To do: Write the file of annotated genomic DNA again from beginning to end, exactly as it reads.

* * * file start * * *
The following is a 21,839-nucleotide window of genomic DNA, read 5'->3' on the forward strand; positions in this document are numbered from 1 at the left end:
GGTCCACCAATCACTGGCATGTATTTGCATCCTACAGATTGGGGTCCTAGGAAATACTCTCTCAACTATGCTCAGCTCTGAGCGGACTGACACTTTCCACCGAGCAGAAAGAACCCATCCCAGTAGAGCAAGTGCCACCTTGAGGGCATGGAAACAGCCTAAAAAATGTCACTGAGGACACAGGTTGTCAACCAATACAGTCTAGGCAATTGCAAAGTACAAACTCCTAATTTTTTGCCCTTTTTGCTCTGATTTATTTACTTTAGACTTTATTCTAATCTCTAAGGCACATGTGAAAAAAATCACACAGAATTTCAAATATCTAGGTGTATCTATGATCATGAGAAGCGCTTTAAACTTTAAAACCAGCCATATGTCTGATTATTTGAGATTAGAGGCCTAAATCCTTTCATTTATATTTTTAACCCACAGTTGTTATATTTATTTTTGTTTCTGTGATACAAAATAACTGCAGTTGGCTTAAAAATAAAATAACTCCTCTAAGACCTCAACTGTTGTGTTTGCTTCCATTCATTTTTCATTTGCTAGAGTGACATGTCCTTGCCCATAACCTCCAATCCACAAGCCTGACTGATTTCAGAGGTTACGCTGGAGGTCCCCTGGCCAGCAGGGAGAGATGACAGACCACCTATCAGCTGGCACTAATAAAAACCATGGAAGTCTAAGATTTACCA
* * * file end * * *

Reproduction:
The following is a 21,839-nucleotide window of genomic DNA, read 5'->3' on the forward strand; positions in this document are numbered from 1 at the left end:
GGTCCACCAATCACTGGCATGTATTTGCATCCTACAGATTGGGGTCCTAGGAAATACTCTCTCAACTATGCTCAGCTCTGAGCGGACTGACACTTTCCACCGAGCAGAAAGAACCCATCCCAGTAGAGCAAGTGCCACCTTGAGGGCATGGAAACAGCCTAAAAAATGTCACTGAGGACACAGGTTGTCAACCAATACAGTCTAGGCAATTGCAAAGTACAAACTCCTAATTTTTTGCCCTTTTTGCTCTGATTTATTTACTTTAGACTTTATTCTAATCTCTAAGGCACATGTGAAAAAAATCACACAGAATTTCAAATATCTAGGTGTATCTATGATCATGAGAAGCGCTTTAAACTTTAAAACCAGCCATATGTCTGATTATTTGAGATTAGAGGCCTAAATCCTTTCATTTATATTTTTAACCCACAGTTGTTATATTTATTTTTGTTTCTGTGATACAAAATAACTGCAGTTGGCTTAAAAATAAAATAACTCCTCTAAGACCTCAACTGTTGTGTTTGCTTCCATTCATTTTTCATTTGCTAGAGTGACATGTCCTTGCCCATAACCTCCAATCCACAAGCCTGACTGATTTCAGAGGTTACGCTGGAGGTCCCCTGGCCAGCAGGGAGAGATGACAGACCACCTATCAGCTGGCACTAATAAAAACCATGGAAGTCTAAGATTTACCA